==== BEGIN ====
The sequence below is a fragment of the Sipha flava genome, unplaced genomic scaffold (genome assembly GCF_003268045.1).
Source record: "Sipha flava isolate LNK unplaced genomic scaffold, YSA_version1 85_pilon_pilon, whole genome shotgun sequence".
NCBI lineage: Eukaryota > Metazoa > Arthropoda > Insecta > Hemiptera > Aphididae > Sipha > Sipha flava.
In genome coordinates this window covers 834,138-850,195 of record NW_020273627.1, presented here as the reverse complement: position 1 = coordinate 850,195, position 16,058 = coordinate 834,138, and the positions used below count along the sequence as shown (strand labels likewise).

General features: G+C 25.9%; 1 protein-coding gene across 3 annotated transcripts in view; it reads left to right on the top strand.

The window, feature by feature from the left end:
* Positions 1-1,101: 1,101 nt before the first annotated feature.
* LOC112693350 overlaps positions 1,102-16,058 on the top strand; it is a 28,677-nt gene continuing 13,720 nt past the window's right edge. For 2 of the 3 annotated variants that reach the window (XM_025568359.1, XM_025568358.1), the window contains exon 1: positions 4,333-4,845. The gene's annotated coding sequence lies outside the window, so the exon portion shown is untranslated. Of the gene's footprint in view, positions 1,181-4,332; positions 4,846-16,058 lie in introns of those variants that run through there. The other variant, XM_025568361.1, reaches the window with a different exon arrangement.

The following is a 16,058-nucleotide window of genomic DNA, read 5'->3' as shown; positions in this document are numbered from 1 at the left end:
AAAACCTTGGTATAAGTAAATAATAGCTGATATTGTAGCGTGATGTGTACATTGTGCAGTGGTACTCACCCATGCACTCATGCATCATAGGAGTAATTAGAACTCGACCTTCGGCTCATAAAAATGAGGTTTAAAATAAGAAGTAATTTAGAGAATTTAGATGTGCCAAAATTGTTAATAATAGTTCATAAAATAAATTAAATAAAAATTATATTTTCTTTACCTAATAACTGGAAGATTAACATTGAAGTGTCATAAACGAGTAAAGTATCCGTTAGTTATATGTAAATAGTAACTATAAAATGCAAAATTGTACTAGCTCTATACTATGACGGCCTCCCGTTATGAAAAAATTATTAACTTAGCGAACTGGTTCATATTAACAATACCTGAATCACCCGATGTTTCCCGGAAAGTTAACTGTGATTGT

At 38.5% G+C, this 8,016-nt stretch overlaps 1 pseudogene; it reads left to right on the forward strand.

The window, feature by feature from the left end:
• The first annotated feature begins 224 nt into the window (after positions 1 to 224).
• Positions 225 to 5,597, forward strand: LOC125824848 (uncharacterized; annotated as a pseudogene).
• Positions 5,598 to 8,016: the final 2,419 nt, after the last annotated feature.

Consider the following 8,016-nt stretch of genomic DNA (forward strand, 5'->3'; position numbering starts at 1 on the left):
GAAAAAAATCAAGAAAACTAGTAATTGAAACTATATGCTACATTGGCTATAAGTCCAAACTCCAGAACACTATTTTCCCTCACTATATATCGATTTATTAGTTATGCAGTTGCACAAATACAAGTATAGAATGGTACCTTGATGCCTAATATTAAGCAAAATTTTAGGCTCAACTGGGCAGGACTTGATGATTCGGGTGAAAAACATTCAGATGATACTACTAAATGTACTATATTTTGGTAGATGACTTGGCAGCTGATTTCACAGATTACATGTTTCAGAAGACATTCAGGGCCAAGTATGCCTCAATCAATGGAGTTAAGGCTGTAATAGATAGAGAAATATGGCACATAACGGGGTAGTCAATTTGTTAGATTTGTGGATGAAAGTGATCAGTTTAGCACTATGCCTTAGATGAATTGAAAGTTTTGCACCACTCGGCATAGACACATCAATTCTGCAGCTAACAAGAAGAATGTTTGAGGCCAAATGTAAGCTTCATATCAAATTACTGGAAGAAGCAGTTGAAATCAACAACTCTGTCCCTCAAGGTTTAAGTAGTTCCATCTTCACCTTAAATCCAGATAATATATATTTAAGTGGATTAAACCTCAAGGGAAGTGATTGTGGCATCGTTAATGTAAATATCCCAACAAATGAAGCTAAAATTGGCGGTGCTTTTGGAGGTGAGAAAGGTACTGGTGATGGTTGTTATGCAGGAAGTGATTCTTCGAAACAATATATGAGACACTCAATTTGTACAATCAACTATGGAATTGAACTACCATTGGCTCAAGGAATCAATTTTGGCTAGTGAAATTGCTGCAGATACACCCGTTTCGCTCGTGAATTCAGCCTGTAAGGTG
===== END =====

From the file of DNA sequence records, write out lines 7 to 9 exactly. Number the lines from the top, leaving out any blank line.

* Positions 1-1,101: 1,101 nt before the first annotated feature.
* LOC112693350 overlaps positions 1,102-16,058 on the top strand; it is a 28,677-nt gene continuing 13,720 nt past the window's right edge. For 2 of the 3 annotated variants that reach the window (XM_025568359.1, XM_025568358.1), the window contains exon 1: positions 4,333-4,845. The gene's annotated coding sequence lies outside the window, so the exon portion shown is untranslated. Of the gene's footprint in view, positions 1,181-4,332; positions 4,846-16,058 lie in introns of those variants that run through there. The other variant, XM_025568361.1, reaches the window with a different exon arrangement.

The following is a 16,058-nucleotide window of genomic DNA, read 5'->3' as shown; positions in this document are numbered from 1 at the left end: